Is Your Goodwill in a Business Community Property for Divorce?
Division of community property is almost always a key issue in a Woodlands divorce case. Some assets are easier to identify and divide than others. For example, identifying and dividing the community property portion of a simple checking account or life insurance policy is normally not very difficult. Other assets can be a lot more complicated to identify and divide.
One type of asset we recently discussed was the formula for dividing restricted stock owned by one spouse. Another asset that can be very difficult to identify and divide is the goodwill of a business that either spouse is a member of. This is a common issue in partnership and closely held companies used by accountants, attorneys, doctors, and other professionals.
Goodwill that exists separate and apart from a professional’s personal skills, ability, and reputation is divisible property in a Woodlands divorce. To determine whether goodwill that is subject to division during divorce exists in a professional practice your Woodlands Divorce Attorney must complete two steps:
- First, goodwill must be determined to exist independently of the personal ability of the professional spouse; and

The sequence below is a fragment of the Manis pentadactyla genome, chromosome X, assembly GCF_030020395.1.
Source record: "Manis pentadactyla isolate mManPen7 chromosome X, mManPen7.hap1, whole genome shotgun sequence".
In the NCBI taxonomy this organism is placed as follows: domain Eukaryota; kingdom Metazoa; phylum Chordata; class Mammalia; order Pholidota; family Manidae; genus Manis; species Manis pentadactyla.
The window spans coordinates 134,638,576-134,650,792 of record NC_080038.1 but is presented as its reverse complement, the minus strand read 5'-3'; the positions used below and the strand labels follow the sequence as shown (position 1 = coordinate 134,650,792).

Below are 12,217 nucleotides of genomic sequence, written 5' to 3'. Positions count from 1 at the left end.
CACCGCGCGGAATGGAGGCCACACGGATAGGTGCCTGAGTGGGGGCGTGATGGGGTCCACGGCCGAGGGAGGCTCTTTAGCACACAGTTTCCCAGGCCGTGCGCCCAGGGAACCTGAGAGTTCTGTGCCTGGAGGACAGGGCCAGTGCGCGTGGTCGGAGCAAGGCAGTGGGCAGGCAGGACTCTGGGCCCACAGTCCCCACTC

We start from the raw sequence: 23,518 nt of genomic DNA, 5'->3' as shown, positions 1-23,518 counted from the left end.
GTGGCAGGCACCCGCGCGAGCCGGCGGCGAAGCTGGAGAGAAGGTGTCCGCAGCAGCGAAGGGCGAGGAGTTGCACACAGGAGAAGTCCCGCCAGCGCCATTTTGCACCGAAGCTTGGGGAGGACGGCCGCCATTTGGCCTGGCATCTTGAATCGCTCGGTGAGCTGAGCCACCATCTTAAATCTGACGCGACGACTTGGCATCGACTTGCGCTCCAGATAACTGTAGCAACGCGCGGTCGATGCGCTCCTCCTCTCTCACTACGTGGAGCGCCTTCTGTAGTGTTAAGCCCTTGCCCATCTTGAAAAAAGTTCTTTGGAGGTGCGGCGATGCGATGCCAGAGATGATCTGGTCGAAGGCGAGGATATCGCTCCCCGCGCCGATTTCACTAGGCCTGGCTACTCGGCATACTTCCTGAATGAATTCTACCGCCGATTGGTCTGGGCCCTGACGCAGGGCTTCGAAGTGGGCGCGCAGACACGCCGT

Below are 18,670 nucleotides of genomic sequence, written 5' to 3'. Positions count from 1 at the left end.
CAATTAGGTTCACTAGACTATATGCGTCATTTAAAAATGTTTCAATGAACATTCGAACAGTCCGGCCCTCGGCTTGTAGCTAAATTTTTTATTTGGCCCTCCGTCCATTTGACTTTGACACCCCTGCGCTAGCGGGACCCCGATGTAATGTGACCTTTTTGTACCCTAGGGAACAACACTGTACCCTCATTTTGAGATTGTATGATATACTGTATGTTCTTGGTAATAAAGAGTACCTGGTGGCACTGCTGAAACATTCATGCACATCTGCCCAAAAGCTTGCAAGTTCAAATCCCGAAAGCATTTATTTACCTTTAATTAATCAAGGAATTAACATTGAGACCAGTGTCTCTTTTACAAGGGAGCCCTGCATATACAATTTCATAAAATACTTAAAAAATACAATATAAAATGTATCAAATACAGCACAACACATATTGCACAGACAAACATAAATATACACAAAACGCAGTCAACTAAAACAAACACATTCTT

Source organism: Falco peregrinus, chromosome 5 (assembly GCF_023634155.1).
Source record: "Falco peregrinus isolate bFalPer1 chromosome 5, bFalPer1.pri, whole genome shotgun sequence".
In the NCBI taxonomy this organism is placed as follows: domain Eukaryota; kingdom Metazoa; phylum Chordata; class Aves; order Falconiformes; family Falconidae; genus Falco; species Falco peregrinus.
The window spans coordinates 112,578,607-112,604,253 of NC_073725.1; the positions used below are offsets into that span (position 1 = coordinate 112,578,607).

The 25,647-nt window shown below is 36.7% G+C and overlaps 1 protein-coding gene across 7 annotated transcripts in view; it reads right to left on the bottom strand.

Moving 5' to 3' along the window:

- Second, if such goodwill is found to exist, the court must determine whether that goodwill has a commercial value in which the community estate is entitled to share.
Confirming the existence of goodwill that is community property is only the beginning for your Woodlands Divorce attorney in dividing a spouse’s interest in a business. After you know there is goodwill to divide, the next hurdle becomes figuring out the value of that goodwill. We will take a closer look at some of the valuation issues in a future article.
If you or your spouse own part of a business that has or may have goodwill that is community property then do not forget to include that element in your final division of property. If it is not divided as part of the divorce decree it may remain subject to division in the future.
The flexibility to handle complex issues like the goodwill of a partnership or closely held business is one advantage of choosing a Collaborative Divorce process for your Woodlands Divorce case. In a Collaborative Divorce both of you keep control over how to resolve the issue. If you go the litigation route and leave it up to a judge or mediator you are giving them control and who knows what they are going to tell you to do.